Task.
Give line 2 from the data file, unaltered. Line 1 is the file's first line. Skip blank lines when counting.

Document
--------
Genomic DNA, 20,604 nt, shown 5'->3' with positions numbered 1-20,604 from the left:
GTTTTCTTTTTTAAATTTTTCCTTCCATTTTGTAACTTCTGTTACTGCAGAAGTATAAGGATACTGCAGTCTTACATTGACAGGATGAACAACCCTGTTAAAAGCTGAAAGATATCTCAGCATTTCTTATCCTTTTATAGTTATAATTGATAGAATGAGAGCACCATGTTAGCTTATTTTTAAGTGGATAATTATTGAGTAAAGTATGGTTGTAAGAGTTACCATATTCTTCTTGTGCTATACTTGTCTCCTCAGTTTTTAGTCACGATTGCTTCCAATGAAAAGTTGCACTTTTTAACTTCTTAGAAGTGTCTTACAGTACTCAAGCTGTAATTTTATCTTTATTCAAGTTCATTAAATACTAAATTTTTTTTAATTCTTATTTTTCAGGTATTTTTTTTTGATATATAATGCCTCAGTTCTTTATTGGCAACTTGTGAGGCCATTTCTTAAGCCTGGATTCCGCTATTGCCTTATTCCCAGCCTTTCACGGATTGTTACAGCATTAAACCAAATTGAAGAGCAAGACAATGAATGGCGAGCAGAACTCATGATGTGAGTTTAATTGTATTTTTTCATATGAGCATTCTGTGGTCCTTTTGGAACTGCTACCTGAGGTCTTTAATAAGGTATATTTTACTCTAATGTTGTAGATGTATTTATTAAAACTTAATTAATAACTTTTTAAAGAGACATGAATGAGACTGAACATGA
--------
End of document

GTTTTCTTTTTTAAATTTTTCCTTCCATTTTGTAACTTCTGTTACTGCAGAAGTATAAGGATACTGCAGTCTTACATTGACAGGATGAACAACCCTGTTAAAAGCTGAAAGATATCTCAGCATTTCTTATCCTTTTATAGTTATAATTGATAGAATGAGAGCACCATGTTAGCTTATTTTTAAGTGGATAATTATTGAGTAAAGTATGGTTGTAAGAGTTACCATATTCTTCTTGTGCTATACTTGTCTCCTCAGTTTTTAGTCACGATTGCTTCCAATGAAAAGTTGCACTTTTTAACTTCTTAGAAGTGTCTTACAGTACTCAAGCTGTAATTTTATCTTTATTCAAGTTCATTAAATACTAAATTTTTTTTAATTCTTATTTTTCAGGTATTTTTTTTTGATATATAATGCCTCAGTTCTTTATTGGCAACTTGTGAGGCCATTTCTTAAGCCTGGATTCCGCTATTGCCTTATTCCCAGCCTTTCACGGATTGTTACAGCATTAAACCAAATTGAAGAGCAAGACAATGAATGGCGAGCAGAACTCATGATGTGAGTTTAATTGTATTTTTTCATATGAGCATTCTGTGGTCCTTTTGGAACTGCTACCTGAGGTCTTTAATAAGGTATATTTTACTCTAATGTTGTAGATGTATTTATTAAAACTTAATTAATAACTTTTTAAAGAGACATGAATGAGACTGAACATGA